The consensus early on was that a true collaboration would have to be done by a small group, Hackett said.
“No one was excluded for any purpose other than to be efficient,” he said.
Stults of Napa Valley Vintners said his group’s focus was on putting aside petty differences and trying to find the high middle ground, toning down the rhetoric in the community and doing something good for the environment, the community and the wine industry.
It never crossed their minds that people would be against protecting water quality and oak woodlands and building on the county’s tradition of leadership qualities, Stults said. Napa Valley Vintners would like the other wine industry groups to back the proposed measure, he said.
“We would love to have them on board,” Stults said. “We would love to have them co-signing the ballot argument. There’s room for everybody.”
Napa Valley Vintners considers itself an environmental organization, he added.
The proposed measure begins with the statement that water affects the quality of life for all county residents. It then makes the case that further protections of streams and oak woodlands are needed for a variety of reasons, among them protecting water quality.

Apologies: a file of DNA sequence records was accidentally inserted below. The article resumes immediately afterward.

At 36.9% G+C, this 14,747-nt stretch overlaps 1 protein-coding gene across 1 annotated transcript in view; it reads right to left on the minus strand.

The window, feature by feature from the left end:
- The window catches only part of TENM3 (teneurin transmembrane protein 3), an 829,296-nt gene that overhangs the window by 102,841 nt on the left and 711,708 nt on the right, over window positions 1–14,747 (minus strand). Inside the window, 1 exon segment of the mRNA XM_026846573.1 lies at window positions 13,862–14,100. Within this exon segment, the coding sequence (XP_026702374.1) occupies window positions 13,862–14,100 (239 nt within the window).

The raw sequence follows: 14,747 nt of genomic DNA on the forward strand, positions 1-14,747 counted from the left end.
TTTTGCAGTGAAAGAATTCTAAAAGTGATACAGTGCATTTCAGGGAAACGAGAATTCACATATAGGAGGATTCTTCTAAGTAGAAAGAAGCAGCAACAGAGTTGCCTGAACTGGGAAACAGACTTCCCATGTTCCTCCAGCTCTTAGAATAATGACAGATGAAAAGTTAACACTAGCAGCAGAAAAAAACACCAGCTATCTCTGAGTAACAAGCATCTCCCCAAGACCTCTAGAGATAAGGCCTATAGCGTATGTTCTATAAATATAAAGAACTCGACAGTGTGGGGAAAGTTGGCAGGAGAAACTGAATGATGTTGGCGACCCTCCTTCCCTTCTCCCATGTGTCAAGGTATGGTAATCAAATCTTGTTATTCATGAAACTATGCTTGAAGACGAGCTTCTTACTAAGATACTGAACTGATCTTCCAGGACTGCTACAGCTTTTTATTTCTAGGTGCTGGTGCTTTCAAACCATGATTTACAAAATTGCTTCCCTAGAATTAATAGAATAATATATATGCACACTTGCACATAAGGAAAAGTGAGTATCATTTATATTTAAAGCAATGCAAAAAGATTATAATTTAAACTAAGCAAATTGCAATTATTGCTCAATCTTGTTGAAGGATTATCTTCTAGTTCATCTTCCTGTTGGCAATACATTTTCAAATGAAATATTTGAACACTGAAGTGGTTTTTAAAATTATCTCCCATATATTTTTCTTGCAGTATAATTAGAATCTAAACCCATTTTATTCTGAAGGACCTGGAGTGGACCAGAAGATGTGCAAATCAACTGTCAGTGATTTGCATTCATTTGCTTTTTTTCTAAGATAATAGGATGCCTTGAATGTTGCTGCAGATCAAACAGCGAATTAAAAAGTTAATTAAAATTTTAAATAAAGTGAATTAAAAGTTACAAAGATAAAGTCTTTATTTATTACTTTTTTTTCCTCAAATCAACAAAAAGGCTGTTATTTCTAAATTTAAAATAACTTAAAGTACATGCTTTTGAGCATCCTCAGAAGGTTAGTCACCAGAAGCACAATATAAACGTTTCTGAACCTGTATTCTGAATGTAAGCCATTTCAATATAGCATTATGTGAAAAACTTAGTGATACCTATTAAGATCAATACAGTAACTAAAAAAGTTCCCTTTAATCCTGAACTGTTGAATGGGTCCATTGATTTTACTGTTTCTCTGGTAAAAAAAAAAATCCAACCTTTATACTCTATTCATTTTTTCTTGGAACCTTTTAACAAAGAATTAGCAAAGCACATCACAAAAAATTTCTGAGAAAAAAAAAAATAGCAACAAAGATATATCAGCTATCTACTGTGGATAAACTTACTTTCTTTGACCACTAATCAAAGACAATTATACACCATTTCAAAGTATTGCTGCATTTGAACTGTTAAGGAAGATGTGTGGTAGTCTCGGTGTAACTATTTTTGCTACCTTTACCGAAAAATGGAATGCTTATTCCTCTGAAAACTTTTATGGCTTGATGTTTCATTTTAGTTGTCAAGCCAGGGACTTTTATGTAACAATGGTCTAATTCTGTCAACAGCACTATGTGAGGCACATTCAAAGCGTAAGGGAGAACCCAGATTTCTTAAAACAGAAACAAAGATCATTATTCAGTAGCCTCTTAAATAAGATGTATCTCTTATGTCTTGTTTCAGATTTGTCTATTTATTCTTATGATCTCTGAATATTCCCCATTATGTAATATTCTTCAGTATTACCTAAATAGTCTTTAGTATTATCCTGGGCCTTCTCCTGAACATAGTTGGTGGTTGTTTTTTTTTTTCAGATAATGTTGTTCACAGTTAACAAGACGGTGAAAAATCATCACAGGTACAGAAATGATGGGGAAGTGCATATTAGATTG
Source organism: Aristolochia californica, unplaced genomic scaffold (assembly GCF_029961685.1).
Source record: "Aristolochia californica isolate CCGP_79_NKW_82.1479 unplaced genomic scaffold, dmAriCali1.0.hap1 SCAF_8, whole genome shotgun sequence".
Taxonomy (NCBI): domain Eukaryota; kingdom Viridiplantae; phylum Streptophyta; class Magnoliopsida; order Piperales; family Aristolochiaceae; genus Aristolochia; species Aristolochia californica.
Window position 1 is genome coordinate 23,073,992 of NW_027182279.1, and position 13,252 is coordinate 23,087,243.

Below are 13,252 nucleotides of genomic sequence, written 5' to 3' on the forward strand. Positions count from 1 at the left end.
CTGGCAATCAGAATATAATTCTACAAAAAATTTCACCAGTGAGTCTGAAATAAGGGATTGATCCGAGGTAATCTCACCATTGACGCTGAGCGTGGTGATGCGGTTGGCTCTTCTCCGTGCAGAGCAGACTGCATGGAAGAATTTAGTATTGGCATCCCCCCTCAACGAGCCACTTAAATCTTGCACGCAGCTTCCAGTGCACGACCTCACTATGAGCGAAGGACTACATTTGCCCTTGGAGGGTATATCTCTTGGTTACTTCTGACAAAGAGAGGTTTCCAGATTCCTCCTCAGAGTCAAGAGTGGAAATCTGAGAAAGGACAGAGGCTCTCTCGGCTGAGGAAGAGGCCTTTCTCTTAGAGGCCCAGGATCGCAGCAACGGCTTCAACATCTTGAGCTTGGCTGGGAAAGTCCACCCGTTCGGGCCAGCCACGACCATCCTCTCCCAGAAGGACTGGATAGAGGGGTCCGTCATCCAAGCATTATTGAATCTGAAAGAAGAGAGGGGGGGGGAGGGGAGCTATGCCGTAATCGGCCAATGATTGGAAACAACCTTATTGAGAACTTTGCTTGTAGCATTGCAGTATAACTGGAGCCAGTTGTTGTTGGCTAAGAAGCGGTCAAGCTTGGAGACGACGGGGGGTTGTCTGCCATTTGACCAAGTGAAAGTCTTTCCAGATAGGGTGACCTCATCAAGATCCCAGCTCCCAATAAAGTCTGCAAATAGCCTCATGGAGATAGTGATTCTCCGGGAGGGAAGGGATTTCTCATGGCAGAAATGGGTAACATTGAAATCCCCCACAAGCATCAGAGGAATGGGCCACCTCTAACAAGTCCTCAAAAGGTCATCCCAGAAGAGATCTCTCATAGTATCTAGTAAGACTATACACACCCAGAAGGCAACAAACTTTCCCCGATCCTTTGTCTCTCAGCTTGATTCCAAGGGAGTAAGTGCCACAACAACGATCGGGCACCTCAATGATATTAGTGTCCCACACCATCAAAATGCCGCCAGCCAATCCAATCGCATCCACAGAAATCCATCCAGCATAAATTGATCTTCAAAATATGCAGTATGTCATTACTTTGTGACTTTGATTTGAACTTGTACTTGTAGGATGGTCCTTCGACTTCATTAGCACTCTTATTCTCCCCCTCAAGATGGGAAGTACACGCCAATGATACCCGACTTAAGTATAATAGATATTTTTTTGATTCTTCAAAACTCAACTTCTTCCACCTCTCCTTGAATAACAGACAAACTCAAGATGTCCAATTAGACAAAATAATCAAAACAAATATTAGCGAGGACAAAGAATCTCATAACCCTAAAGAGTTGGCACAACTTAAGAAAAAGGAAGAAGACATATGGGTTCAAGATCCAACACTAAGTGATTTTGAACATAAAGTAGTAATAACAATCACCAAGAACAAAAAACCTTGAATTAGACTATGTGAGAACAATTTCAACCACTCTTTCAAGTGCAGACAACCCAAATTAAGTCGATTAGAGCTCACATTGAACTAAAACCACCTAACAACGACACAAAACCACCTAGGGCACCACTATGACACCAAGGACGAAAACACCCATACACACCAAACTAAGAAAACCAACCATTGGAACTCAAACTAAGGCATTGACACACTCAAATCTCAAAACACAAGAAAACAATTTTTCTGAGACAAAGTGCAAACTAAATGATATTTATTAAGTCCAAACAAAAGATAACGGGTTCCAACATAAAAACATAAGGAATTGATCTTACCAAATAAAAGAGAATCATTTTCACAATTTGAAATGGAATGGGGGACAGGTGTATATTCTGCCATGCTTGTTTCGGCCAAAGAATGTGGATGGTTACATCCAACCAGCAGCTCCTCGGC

A key component of the measure is the 795-acre threshold for oak woodlands cut down in areas zoned agricultural watershed, which is mostly the hillsides and Carneros region. Once that limit is reached, property owners in many cases will have to seek a county oak removal permit.
The county could issue permits only for certain circumstances, such as the removal of dead or dying trees, developing access roads or bike trails, building cellular towers, creating wastewater systems and creating fuel breaks. Vineyard development is not listed.
Why 795 acres?
Hackett explained that the figure is based on the 2008 general plan prediction that the county between 2005 and 2030 will see 10,000 acres of new vineyards developed. So far, about 4,300 acres of new vineyards have been permitted.
The assumption is that 14 percent of the remaining vineyard development foreseen by the general plan will require the removal of oak woodlands. After the 795-acre threshold is reached, hillside vineyards could be developed only if they didn’t require the removal of oak woodlands.
Another provision would affect agricultural-watershed properties larger than one acre. Owners would have to replace or preserve three oaks for every one oak removed, as opposed to the existing two-to-one county ratio.
Another section addresses stream-side setbacks on agricultural watershed properties larger than one acre. Proposed setbacks range from 125 feet for large streams to 25 feet for small, seasonal Class III streams that often serve as headwaters.
A setback for wetlands would be 150 feet.
More than 3,700 signatures from registered Napa County voters are required to qualify a measure for the ballot, with Registrar of Voters John Tuteur recommending a buffer to account for invalid signatures. Hackett said a mix of supporters and paid signature gatherers aims to collect close to 7,000 signatures by the Dec. 5 deadline.
“We want to send a message to our citizens and our supervisors that citizens are interested in no longer gambling with their watersheds,” Hackett said.